Quetzelcóatl's Nest Is An Apartment Complex Inspired By An Aztec God

Brilliance | Dec. 08, 2017

Of all the Mesoamerican deities, Quetzelcóatl is the one you're most likely to have heard of. His name translates to "feathered serpent" in the language of the Aztecs, but he pops up in many of the region's cultures. So maybe it's not so surprising that there's a massive sculpture representing him just outside of Mexico City, a city formerly known as Tenochtitlan. Here's what is surprising: that sculpture is in fact an apartment complex.

Living In The Belly Of The Beast

Quetzelcóatl's Nest is the brainchild of Javier Senosiain, a Mexican architect and a major proponent of what's called "organic architecture." This style emphasizes seamless integration into the landscape. In the case of Quetzelcóatl's Nest, that meant taking inspiration from the area's massive caves and irregular above-ground depressions. To Senosiain's eyes, the network of winding ridges looked like a massive snake, with the largest cave as its open mouth. So that's exactly what he made.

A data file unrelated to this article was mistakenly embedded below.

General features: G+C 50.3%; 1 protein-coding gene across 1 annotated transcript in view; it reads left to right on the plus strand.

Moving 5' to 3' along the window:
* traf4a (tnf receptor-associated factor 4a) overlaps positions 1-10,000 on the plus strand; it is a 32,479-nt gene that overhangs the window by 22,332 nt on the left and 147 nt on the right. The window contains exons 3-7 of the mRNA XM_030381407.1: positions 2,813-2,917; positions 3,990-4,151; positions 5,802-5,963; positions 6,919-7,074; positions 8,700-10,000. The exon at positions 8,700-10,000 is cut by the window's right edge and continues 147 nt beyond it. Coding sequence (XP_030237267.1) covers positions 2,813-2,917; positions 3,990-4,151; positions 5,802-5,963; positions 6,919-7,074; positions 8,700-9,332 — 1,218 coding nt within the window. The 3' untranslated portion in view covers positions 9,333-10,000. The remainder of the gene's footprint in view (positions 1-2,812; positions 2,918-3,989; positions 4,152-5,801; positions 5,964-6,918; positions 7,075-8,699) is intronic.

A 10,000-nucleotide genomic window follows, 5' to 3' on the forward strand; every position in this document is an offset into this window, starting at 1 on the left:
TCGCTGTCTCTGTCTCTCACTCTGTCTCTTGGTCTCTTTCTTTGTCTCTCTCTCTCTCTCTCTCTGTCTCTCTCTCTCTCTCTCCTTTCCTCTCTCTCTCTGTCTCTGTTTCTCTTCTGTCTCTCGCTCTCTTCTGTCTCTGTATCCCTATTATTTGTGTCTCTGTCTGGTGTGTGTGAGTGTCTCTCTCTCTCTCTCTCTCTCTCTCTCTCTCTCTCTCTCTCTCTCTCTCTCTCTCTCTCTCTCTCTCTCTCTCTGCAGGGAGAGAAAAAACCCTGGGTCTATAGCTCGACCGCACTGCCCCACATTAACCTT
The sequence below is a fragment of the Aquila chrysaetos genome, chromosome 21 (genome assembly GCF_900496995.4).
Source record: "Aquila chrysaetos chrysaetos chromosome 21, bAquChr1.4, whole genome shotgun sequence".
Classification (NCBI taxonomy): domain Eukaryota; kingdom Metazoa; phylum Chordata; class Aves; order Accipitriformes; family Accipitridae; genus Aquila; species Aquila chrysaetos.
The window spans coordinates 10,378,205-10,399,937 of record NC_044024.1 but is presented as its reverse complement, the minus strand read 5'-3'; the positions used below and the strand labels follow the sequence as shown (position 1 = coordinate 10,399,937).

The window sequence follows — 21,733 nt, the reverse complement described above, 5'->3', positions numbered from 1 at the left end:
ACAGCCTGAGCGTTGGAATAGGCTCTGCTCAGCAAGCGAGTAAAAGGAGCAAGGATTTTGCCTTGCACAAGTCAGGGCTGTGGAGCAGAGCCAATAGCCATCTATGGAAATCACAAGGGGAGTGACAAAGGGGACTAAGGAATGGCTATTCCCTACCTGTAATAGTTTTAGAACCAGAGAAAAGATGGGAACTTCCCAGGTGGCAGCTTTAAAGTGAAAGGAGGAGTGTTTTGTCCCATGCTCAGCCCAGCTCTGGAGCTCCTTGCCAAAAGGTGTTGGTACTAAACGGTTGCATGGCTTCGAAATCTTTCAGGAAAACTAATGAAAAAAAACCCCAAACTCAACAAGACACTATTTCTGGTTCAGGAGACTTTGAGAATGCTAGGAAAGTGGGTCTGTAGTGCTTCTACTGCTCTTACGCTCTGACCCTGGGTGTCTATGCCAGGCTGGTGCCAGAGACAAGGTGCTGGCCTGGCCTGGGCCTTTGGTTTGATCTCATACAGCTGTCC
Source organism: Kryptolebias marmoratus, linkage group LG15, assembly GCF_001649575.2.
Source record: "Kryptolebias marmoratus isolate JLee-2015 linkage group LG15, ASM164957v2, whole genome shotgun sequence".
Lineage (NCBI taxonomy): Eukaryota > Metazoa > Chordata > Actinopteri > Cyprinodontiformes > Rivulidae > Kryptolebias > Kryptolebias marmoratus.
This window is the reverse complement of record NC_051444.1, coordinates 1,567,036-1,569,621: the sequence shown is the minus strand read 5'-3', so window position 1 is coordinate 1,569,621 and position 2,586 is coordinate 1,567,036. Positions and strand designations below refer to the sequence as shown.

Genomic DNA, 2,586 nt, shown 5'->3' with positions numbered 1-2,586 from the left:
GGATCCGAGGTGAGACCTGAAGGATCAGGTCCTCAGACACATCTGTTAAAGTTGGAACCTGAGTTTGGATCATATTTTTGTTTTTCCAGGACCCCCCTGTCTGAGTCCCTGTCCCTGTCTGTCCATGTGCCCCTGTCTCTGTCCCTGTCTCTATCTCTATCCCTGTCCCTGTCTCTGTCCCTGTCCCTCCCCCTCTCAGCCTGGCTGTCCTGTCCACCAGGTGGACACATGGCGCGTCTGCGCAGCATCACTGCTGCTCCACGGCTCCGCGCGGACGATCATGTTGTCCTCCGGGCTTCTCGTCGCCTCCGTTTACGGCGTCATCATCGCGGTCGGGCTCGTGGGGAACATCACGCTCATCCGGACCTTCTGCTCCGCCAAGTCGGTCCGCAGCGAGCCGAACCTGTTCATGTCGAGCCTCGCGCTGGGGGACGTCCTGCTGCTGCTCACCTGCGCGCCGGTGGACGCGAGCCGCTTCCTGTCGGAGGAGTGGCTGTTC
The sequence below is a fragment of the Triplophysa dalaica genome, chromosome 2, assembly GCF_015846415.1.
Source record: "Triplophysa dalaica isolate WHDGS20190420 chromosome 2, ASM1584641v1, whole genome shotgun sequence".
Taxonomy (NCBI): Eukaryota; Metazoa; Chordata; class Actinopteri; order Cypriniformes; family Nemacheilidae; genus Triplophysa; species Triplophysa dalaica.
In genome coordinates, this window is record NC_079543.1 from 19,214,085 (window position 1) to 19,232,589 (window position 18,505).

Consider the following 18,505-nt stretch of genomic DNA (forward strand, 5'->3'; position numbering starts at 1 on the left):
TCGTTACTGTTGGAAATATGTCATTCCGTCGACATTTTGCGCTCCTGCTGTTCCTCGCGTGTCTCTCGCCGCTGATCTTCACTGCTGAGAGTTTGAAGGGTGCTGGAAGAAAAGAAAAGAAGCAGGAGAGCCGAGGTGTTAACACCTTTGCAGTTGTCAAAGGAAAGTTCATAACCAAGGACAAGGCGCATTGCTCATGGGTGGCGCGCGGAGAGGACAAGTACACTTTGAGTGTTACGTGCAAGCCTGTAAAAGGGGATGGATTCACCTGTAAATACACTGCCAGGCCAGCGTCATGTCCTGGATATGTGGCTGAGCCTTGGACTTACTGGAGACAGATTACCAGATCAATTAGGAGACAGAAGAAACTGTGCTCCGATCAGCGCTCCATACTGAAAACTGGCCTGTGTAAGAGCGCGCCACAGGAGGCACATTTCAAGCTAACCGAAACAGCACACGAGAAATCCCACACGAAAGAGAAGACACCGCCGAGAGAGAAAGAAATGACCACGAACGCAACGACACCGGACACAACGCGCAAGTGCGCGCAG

Today, a resident standing in the mouth looks out on a high-rise unlike any other: the ten apartments inhabit the serpent's body, which rises and falls into the earth itself. The mouth itself is massive, measuring 20 feet tall and 165 feet deep (6 meters tall and 50 meters deep), and the buildings that house the apartments themselves feature a total of 165,000 square feet (15,300 square meters) of living space. By the tip of the tail, which curls up behind the serpent's head, is a sunbathing area, and at the aforementioned mouth of the snake is a gazing pool with stepping stones. Gorgeous.

Eco-Friendly Integration

You can probably guess from the name that organic architecture has earth-friendliness at its core. But for Senosiain, the challenge of Quetzelcóatl's Nest was even greater than normal. When the apartment complex was commissioned, it had to be done under one condition: none of the green spaces were to be altered. That's why the serpentine design works so well—it didn't require the undulating hills to be flattened or cleared. That building philosophy also allowed for the surrounding oak forest to remain unviolated, making the entire space refreshingly shady and cool. It all adds up to everything that harmonious architecture should be.

Watch: A Tour Of Quetzelcóatl's Nest And Senosiain's Other Work

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